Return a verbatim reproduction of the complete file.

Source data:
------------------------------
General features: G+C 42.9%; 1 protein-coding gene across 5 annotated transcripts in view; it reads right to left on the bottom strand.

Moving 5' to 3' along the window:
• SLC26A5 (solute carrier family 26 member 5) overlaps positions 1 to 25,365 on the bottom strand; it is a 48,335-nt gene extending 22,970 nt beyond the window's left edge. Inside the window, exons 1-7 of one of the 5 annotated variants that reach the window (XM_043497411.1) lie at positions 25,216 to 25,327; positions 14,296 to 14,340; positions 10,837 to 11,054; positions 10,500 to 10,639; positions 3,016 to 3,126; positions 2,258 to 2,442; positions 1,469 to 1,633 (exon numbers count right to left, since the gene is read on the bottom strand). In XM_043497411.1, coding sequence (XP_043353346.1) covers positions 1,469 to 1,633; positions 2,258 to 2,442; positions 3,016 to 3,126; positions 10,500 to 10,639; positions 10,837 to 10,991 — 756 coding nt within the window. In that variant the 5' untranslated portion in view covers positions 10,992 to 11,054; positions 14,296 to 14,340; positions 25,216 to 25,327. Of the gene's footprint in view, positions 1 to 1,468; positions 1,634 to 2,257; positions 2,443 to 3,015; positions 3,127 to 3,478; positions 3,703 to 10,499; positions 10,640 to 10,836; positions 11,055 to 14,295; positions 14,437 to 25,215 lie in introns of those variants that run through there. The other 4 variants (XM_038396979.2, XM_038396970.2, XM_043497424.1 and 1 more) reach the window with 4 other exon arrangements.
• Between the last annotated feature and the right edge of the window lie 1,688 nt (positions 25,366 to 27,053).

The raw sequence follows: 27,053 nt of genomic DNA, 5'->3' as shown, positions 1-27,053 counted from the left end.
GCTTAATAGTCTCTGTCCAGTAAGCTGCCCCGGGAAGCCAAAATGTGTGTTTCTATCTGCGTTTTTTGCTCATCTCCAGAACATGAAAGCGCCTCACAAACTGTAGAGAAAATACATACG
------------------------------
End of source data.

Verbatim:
General features: G+C 42.9%; 1 protein-coding gene across 5 annotated transcripts in view; it reads right to left on the bottom strand.

Moving 5' to 3' along the window:
• SLC26A5 (solute carrier family 26 member 5) overlaps positions 1 to 25,365 on the bottom strand; it is a 48,335-nt gene extending 22,970 nt beyond the window's left edge. Inside the window, exons 1-7 of one of the 5 annotated variants that reach the window (XM_043497411.1) lie at positions 25,216 to 25,327; positions 14,296 to 14,340; positions 10,837 to 11,054; positions 10,500 to 10,639; positions 3,016 to 3,126; positions 2,258 to 2,442; positions 1,469 to 1,633 (exon numbers count right to left, since the gene is read on the bottom strand). In XM_043497411.1, coding sequence (XP_043353346.1) covers positions 1,469 to 1,633; positions 2,258 to 2,442; positions 3,016 to 3,126; positions 10,500 to 10,639; positions 10,837 to 10,991 — 756 coding nt within the window. In that variant the 5' untranslated portion in view covers positions 10,992 to 11,054; positions 14,296 to 14,340; positions 25,216 to 25,327. Of the gene's footprint in view, positions 1 to 1,468; positions 1,634 to 2,257; positions 2,443 to 3,015; positions 3,127 to 3,478; positions 3,703 to 10,499; positions 10,640 to 10,836; positions 11,055 to 14,295; positions 14,437 to 25,215 lie in introns of those variants that run through there. The other 4 variants (XM_038396979.2, XM_038396970.2, XM_043497424.1 and 1 more) reach the window with 4 other exon arrangements.
• Between the last annotated feature and the right edge of the window lie 1,688 nt (positions 25,366 to 27,053).

The raw sequence follows: 27,053 nt of genomic DNA, 5'->3' as shown, positions 1-27,053 counted from the left end.
GCTTAATAGTCTCTGTCCAGTAAGCTGCCCCGGGAAGCCAAAATGTGTGTTTCTATCTGCGTTTTTTGCTCATCTCCAGAACATGAAAGCGCCTCACAAACTGTAGAGAAAATACATACG